In Asia, there is no such thing as Asian or Asian American. People are Japanese, Chinese, Korean, Hmong, Vietnamese, Taiwanese, Filipino, Thai, Indonesian, or Laotian.
The Black Power Movement, during the 1960’s, became the catalyst for the Yellow Power Movement. The “Black is Beautiful” cry among Black Americans inspired a new awareness in Asian-Americans to be proud of their physical and cultural backgrounds. The Yellow Power Movement rejected images of the “passive Oriental” and symbolized the birth of a new Asian, the Asian American. This Asian American would recognize and address racism and injustice. Yellow Power advocated self-acceptance as the first step towards strengthening identities of Asian Americans. The cry of “Yellow Power” represented a new direction for the Asian American community. It screamed, “We will define ourselves!” It meant seeking freedom from racial oppression through the power of a consolidated yellow people.
Since then, an Asian American was not necessarily something that we were born into, but rather something one becomes. The Asian American Movement began in 1968. It was the same time we fought for ethnic studies, the movement against the Vietnam War and the issue of the identity crisis. Being Asian American meant knowing ones history and understanding the common struggle and experience of Americans of Asian and Pacific Islander ancestry in the United States.
Today, we hear the term “Asian Pride”. Young Asian Americans speak of Asian blood, always watching each others back. What is Asian Pride? Is it Filipino Pride, Vietnamese Pride, Korean Pride, etc? Or is it Asian/Pacific American Pride?
I remember using this term, “Asian Pride”, six years ago in high school. It was an expression my friends would use when speaking of Asians being together. Thinking back, though we claimed “Azn Pride”, we didn’t really care about deep Asian American issues. We were secluded in our own little world. All we cared about were Asians. I remember dissing my White friends I made my freshman and sophomore year because I found this new “Asian Pride” my junior and senior year. I thought I was so cool because all my friends were Asian. All I could care about were Asian lowered cars, designer clothes, Asian dance clubs, everything possibly Asian.
My friends would just stick together and stereotype or quick judge others without giving them a chance. This Asian pride hindered me since most of the time, we would be racist against Whites. During my junior prom, a White guy asked me out. I really liked him and said yes. The more I thought about it, I was afraid that because he was White and I was Filipina that I wouldn’t be accepted by my peers because of this whole “Asian Pride” thing. I almost backed out of our date. At that moment on, I knew that this whole “Asian Pride” thing was getting out of hand. All I cared about was promoting my Asian race without any care for others. That’s when I knew I was no different from a Klu Klux Klan member. It is definitely wrong to exclude others. This “Asian Pride” was supposed to help Asians by being proud of their race. I was becoming a little too proud. After going with him to prom, I realized that race doesn’t matter. I was so blinded by claiming “Asian Pride” that I almost let it get the best of me. From then on, I tried to be as open-minded as possible.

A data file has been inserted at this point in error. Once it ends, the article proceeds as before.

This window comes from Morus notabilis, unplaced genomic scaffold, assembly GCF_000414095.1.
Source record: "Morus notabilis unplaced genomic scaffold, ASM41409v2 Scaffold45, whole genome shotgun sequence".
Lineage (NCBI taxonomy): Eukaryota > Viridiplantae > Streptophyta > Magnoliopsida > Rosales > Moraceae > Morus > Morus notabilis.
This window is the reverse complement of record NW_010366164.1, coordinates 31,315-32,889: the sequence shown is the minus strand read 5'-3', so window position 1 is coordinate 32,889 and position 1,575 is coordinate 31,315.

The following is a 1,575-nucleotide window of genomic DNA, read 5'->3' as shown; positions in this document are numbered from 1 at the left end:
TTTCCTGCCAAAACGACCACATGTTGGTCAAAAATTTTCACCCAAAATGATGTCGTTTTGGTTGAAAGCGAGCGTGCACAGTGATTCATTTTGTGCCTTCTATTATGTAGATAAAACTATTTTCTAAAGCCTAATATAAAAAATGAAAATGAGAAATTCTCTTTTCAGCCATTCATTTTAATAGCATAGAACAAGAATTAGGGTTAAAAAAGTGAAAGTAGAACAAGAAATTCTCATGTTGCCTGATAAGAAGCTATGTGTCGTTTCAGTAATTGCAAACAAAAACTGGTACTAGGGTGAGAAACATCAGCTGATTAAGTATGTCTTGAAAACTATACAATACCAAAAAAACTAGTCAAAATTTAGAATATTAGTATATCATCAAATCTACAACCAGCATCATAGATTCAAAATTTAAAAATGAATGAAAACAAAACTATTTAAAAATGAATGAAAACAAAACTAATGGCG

Today, Asian Pride has a different meaning to me than it once was. I learned from my experience in high school that you could be too proud.
I was so close minded and sheltered in my Asian world. I learned that you can still have your pride and still be open minded at the same time. I have been in many environments being the only Asian. Having Asian Pride makes me proud of who I am. It motivates me to be a better person, to better race relations. Just because someone is different from you should not mean anything.
I am including excerpts of what other people think of Asian Pride:
Kathryn-Jane B. Luce, 18, Illinois, said, “Asian Pride is materialistic. Asian Pride is often referred to as ‘Azn Pride’, in which and Asian has to hang out with an Asian ‘clique’, wear Nautica, Polo Sport, Tommy Hilfiguer, possess a pager, have a supped up car, etc. A lot of young Asians get sucked into this idea of being Asian and when they’re spit out into the real world, many of them are dumb founded because they are narrow-minded. Why can’t so many of my peers stop being so at full of themselves and their money? Asian Pride is about taking pride of one’s culture, but at the same time acknowledge and respect other cultures. And although racism still exists, we Asians can’t augment the hate by being too arrogant and prideful. Doing that would be wasting the efforts and hard work our Asian American elders exerted back in the 60’s and 70’s.”
Steve Wong, 22, Ontario, Canada said, “What’s the point of Asian Pride? To be recognized by mainstream folks, or just to get our piece of the pie? Most White people can’t tell the difference. Most people assume Chinese, Japanese, or Korean, but never Indonesian or Vietnamese, at least not by sight. What’s the point of Asian Pride? Recognition? Power? Money? Who are we trying to win over? Are we doing this to prove to ourselves that we can be equally outspoken and self confident as Blacks and/or Whites? For me, my identity lies with my Chinese and my Canadian upbringing. I identify myself as both, a product of a hybrid system which uses both Eastern and Western values. I use Yellow Power not as a rally cry against oppression and discrimination, but just to remind myself of who I am in this White-centric society. Asian Pride does have a purpose. It should serve as a point of reference for all of us. I doubt a pan-Asian movement will ever really be successful, given the many differences among our cultures, but at least you know where you stand in the big picture.